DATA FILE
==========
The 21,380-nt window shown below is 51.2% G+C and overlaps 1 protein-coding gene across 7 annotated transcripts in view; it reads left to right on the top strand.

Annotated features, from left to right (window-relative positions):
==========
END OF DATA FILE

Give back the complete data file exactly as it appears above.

The 21,380-nt window shown below is 51.2% G+C and overlaps 1 protein-coding gene across 7 annotated transcripts in view; it reads left to right on the top strand.

Annotated features, from left to right (window-relative positions):